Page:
Institute for War and Peace Reporting | Giving Voice, Driving Change

Kosovo Serb Journalist Shot

There's growing international concern for the safety of ethnic minority journalists in Kosovo after a Serb reporter was shot and wounded in central Pristina.
By Llazar Semini

The gun-attack against a Serb journalist and her boyfriend earlier this week has heightened concerns over the vulnerability of ethnic minority reporters in the province.


Valentina Cukic, in her 20s, a journalist at the multi-ethnic Radio Contact in Pristina, and her boyfriend were shot in Mother Teresa Street. Cukic was hit in the chest. Her condition is serious but not life threatening. Her boyfriend suffered minor injuries to his leg.


UNMIK Pristina police told IWPR the couple were shot by three gunmen. They said the motive for the attack, which comes against a background of growing inter-ethnic tension and violence in the province, has yet to be established.


A day after the incident, senior UN officials - including UNMIK head, Bernard Kouchner and Hague Tribunal prosecutor, Carla Del Ponte - and members of the Kosovo Transitional Council laid a wreath at the site of the shooting.


"All of us are here to express our outrage and our determined opposition to the continued violence in Kosovo," said Kouchner. "The violence must stop. Let us work towards a Kosovo based on justice, tolerance, freedom and democracy."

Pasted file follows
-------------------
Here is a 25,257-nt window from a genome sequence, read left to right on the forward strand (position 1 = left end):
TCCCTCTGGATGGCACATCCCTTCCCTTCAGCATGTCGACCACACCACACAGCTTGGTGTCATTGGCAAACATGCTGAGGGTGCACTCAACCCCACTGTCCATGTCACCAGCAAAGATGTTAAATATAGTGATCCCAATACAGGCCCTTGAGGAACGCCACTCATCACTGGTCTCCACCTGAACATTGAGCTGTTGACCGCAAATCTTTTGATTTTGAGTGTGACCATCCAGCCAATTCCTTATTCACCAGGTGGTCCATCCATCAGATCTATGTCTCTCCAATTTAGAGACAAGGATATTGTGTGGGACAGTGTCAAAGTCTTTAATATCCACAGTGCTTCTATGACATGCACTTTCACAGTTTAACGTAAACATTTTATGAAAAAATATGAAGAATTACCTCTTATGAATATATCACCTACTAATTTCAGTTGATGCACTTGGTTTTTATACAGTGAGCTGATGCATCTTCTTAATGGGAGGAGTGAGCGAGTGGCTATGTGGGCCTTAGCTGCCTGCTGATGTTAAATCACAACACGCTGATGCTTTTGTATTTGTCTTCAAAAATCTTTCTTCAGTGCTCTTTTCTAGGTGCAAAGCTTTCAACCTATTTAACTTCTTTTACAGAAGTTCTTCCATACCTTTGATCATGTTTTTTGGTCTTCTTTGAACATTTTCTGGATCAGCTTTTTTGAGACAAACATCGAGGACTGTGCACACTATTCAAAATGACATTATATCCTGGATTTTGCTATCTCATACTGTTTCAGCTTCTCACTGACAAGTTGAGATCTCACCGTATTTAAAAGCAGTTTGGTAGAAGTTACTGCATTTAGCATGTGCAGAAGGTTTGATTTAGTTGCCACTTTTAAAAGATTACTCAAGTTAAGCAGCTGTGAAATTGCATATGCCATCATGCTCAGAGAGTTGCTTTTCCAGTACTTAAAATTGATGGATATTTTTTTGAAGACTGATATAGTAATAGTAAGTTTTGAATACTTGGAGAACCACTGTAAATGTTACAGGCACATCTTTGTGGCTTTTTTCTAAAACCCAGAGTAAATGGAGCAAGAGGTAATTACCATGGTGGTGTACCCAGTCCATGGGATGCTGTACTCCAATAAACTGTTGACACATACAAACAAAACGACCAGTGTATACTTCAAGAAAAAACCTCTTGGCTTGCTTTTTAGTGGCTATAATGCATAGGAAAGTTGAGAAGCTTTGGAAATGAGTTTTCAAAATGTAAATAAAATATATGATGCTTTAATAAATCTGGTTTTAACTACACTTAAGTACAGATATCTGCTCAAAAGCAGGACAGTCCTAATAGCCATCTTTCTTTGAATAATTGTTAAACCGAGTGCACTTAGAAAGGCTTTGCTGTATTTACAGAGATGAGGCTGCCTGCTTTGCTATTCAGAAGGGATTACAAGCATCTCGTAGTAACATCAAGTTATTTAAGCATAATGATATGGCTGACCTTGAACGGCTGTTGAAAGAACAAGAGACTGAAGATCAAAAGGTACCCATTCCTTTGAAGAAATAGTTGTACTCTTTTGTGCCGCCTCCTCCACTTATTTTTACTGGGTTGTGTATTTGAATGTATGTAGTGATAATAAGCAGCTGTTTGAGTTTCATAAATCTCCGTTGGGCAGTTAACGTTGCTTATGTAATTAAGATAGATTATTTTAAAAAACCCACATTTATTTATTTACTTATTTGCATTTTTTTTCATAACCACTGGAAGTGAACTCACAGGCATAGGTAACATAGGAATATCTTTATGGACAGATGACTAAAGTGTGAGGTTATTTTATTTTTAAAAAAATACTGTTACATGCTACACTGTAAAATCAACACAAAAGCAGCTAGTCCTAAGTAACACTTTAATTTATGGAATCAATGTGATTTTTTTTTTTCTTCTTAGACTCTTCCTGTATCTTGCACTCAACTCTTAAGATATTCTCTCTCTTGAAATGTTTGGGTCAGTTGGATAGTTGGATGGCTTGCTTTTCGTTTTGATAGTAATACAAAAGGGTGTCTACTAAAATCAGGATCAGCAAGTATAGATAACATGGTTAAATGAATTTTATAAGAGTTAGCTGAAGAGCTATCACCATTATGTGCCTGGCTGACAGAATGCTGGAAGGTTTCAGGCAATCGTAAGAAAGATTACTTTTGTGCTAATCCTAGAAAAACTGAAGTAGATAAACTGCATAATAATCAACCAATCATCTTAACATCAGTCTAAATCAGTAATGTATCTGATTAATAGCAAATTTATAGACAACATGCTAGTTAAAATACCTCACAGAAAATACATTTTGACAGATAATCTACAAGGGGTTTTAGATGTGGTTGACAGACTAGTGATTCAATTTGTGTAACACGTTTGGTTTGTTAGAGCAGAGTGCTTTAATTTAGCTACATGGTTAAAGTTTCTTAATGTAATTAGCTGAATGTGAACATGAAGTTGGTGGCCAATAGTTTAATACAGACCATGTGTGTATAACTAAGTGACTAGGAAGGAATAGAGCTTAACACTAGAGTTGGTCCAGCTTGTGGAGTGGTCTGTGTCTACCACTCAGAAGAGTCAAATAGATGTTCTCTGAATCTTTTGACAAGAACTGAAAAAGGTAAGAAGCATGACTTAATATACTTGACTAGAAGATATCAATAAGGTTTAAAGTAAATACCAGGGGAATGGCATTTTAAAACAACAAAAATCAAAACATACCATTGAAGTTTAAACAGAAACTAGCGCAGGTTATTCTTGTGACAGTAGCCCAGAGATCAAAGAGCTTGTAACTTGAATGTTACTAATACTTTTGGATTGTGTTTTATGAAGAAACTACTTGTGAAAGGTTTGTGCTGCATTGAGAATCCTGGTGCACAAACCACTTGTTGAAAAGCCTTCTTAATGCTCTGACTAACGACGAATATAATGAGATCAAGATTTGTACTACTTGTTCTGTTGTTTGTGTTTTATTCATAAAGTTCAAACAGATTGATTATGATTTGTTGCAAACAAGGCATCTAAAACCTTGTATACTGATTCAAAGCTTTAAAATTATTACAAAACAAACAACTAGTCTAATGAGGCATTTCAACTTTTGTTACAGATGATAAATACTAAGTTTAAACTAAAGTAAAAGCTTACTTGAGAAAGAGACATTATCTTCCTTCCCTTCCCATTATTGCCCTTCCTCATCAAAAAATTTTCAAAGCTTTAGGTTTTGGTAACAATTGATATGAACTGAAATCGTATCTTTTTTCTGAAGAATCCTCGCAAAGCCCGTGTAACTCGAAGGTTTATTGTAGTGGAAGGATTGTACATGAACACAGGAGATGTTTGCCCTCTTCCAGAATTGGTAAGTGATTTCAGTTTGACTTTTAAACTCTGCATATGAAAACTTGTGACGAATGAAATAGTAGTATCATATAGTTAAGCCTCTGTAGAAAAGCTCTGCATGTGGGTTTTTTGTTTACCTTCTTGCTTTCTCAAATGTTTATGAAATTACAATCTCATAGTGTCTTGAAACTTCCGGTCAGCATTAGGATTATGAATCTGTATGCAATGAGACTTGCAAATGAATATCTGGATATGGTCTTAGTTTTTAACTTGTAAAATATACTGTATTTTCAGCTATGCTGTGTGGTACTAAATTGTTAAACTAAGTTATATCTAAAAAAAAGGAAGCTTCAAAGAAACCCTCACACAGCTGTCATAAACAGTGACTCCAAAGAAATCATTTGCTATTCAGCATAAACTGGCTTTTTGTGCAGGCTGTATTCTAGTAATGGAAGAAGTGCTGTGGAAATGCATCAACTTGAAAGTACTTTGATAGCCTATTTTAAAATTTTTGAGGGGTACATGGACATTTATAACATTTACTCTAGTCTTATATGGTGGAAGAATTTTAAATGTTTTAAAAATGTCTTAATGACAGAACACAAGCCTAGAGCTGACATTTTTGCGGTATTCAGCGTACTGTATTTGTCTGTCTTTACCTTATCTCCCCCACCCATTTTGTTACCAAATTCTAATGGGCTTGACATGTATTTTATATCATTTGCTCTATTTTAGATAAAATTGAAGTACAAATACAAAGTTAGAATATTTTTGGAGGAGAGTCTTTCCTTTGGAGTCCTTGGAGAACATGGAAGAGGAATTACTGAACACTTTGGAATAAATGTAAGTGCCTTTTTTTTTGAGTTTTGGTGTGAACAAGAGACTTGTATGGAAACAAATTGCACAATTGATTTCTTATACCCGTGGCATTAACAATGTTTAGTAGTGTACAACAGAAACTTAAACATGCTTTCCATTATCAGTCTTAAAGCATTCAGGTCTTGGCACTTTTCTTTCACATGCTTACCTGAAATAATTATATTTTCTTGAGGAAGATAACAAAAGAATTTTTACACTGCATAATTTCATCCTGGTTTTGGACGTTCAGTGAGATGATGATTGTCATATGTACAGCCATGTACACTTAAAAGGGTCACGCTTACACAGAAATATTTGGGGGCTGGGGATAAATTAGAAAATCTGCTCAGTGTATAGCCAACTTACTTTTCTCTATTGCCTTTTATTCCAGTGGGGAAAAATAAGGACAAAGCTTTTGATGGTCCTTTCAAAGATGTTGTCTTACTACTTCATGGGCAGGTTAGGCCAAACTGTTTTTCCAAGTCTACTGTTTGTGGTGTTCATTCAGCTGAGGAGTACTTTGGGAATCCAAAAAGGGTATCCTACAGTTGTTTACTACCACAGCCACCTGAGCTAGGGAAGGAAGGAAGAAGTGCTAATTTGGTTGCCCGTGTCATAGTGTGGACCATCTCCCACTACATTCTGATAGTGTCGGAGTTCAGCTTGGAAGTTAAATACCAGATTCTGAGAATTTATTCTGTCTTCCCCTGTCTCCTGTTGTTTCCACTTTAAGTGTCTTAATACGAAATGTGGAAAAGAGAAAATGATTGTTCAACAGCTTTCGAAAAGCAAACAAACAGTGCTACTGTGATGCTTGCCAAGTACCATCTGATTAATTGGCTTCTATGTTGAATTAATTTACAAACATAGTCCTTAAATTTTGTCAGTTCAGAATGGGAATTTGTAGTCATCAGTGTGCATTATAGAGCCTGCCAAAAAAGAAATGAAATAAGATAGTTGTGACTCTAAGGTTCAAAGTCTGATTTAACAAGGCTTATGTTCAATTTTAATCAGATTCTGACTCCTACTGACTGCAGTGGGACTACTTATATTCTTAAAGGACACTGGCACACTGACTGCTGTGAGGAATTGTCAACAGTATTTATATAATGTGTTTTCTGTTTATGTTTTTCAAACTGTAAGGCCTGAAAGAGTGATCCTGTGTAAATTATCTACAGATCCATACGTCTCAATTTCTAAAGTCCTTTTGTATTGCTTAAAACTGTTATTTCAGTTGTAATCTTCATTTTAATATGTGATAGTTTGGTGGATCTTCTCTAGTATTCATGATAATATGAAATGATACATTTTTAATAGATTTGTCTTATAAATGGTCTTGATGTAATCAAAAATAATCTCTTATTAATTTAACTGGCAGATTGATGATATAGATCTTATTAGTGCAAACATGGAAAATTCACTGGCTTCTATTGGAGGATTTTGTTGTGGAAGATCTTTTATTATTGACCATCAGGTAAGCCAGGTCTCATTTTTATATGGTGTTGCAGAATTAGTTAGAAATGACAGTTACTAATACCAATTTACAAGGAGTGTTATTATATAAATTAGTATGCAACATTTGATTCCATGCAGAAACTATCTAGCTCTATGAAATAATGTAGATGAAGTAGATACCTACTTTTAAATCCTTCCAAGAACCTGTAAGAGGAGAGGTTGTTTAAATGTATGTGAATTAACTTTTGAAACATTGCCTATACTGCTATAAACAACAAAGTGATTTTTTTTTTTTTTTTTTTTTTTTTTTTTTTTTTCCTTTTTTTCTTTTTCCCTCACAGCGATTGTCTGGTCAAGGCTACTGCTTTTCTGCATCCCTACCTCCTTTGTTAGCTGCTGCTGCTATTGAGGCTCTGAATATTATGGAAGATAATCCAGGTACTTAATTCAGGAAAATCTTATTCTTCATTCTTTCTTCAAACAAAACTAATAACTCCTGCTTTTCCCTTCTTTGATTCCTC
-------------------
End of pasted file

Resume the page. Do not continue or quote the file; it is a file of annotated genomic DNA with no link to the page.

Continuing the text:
The editor-in-chief of Radio Contact, Zvonko Tarle, claimed the shooting was a consequence of a heated exchange of views in the Kosovo media.


In a news report for IWPR, Tarle alleged a grenade attack on an apartment used by Radio Contact staff was the work of Albanian extremists. A subsequent article in the Albanian daily, Koha Ditore, claimed Tarle's report was factually incorrect and biased.


Koha Ditore editor-in-chief, Baton Haxhiu, blamed the attack on Belgrade's secret police, claiming Slobodan Milosevic's regime had no interest in seeing multi-ethnic institutions in the province prosper.


Haxhiu said Milosevic suppporters had recently demolished a Serb radio station supporting moderate Orthodox Bishop Artemije.


In another incident, Serbian Orthodox Church -owned Radio 106 in Caglavica, a Serb-populated village near Pristina, was burgled. The bulk of its equipment was stolen.


The Association of Independent Electronic Media expressed shock and outrage at this week's shooting. The Association said it was "astonished Cukic was shot in the centre of Pristina while wearing KFOR press identification.


"The Association appeals to the international community in Kosovo, above all KFOR, UNMIK and Bernard Kouchner, to do all in their power to bring the attackers to justice and to prevent such incidents in the future."


A Radio Contact statement said, "It seem likely that the gunfire was directed at Radio Contact, that all the fears we've expressed to UNMIK, the UN police, KFOR and OSCE, have come true.


"All the members of the editorial staff, regardless of nationality, are endangered by this terrorist attack. Radio Contact will broadcast only music and public service information as a sign of protest."


Llazar Semini is IWPR's Kosova Project Manager in Pristina.


More IWPR's Global Voices